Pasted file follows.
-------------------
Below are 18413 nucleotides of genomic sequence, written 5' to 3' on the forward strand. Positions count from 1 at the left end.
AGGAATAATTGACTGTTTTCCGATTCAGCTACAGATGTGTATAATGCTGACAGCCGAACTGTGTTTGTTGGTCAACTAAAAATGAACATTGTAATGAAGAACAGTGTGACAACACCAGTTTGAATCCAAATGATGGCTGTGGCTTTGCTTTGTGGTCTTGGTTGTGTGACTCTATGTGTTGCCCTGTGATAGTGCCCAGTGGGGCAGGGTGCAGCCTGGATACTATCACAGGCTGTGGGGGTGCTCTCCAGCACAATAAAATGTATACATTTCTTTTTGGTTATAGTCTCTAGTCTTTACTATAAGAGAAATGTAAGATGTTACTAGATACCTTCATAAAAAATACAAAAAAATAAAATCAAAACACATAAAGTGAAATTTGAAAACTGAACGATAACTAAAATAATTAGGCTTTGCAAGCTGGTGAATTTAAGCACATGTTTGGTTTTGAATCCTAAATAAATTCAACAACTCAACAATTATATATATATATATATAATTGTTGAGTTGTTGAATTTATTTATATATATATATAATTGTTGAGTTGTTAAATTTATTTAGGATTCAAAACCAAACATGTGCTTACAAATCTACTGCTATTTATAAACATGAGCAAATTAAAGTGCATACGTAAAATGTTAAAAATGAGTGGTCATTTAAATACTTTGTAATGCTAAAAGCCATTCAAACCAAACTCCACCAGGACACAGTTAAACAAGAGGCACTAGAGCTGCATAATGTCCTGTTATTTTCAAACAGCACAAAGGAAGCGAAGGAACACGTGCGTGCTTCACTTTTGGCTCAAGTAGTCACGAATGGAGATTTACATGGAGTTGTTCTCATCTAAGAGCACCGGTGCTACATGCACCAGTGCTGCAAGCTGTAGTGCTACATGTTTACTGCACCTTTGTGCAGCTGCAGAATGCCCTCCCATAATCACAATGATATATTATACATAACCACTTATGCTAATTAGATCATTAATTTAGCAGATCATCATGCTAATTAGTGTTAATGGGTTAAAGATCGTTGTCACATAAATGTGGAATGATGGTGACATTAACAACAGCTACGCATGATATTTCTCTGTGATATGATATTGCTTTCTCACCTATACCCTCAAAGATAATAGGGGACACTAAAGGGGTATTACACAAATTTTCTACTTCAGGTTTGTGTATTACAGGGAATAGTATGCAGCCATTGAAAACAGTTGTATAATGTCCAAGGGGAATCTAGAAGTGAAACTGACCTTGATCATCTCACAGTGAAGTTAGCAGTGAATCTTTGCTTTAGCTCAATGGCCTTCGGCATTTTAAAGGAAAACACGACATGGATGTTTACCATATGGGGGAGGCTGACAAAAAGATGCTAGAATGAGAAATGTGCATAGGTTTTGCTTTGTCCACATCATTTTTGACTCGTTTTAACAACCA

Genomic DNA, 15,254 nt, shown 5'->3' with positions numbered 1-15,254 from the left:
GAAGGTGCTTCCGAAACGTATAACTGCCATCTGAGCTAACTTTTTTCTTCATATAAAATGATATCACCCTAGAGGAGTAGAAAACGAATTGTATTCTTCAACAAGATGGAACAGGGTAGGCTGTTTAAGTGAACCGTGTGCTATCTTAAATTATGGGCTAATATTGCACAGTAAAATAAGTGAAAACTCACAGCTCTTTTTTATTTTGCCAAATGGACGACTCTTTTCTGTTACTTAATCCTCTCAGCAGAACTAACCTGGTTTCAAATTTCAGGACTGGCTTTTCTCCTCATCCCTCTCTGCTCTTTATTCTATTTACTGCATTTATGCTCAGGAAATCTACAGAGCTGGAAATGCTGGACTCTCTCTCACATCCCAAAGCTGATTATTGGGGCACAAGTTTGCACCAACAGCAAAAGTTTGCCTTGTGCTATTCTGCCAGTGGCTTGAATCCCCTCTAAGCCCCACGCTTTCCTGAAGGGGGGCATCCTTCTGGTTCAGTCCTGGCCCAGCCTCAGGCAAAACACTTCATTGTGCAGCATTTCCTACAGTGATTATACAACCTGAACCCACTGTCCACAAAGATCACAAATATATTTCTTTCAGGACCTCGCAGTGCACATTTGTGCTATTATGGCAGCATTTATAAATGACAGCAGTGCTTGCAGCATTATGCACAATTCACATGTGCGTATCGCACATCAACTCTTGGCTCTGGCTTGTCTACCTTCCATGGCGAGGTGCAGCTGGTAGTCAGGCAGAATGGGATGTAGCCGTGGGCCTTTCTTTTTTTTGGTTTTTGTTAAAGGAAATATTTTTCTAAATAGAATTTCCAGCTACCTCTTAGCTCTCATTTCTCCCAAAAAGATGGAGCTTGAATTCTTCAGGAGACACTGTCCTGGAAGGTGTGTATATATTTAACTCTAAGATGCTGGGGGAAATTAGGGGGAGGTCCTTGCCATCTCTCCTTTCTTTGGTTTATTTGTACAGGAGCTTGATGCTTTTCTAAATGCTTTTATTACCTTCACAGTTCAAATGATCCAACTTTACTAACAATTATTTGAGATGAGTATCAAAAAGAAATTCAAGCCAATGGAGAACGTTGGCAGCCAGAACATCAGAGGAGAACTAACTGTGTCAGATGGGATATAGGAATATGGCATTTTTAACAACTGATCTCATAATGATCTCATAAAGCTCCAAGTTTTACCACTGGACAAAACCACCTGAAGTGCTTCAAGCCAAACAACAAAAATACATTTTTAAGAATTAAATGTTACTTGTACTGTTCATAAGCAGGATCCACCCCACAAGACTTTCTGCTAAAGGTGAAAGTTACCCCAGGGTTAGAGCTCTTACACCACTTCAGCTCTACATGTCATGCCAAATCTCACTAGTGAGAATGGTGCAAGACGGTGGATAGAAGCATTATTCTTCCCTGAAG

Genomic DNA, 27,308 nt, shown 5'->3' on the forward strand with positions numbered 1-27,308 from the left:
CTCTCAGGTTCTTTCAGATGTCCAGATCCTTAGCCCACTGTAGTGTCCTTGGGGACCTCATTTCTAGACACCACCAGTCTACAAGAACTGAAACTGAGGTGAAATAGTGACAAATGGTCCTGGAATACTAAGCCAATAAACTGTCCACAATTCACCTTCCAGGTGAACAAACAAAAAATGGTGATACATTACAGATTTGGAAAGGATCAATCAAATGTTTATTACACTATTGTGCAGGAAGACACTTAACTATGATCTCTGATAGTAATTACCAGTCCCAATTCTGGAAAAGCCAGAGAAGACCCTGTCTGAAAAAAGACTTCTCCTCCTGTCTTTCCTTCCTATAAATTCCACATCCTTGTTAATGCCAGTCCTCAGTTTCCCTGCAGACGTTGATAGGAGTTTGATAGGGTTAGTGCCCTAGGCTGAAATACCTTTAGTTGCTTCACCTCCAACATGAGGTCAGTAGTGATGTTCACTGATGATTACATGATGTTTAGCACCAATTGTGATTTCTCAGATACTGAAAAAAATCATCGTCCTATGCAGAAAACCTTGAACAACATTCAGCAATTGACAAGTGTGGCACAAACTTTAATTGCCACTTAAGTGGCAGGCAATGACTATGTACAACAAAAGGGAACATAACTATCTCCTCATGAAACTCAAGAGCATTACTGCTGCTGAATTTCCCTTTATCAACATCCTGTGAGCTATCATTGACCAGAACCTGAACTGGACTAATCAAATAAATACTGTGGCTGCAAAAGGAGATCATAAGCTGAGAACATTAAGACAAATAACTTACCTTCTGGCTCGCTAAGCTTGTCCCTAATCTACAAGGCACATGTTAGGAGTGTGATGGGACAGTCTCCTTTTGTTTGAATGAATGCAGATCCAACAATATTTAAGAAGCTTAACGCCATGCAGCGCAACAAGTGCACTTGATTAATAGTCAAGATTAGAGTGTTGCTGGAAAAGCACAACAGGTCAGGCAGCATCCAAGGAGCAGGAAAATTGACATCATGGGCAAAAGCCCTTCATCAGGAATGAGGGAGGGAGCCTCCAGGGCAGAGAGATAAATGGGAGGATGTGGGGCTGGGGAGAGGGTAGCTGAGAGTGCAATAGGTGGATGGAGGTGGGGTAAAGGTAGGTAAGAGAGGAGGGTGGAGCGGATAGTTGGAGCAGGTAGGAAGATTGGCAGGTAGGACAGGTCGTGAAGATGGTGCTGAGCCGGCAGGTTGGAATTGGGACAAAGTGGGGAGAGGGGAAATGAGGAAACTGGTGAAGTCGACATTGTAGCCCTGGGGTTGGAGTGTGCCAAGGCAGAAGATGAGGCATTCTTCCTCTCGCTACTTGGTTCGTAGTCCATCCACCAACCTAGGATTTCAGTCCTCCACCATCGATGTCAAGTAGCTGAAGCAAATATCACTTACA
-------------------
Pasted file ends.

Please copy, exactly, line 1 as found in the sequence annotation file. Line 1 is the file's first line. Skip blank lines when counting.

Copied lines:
Below are 18413 nucleotides of genomic sequence, written 5' to 3' on the forward strand. Positions count from 1 at the left end.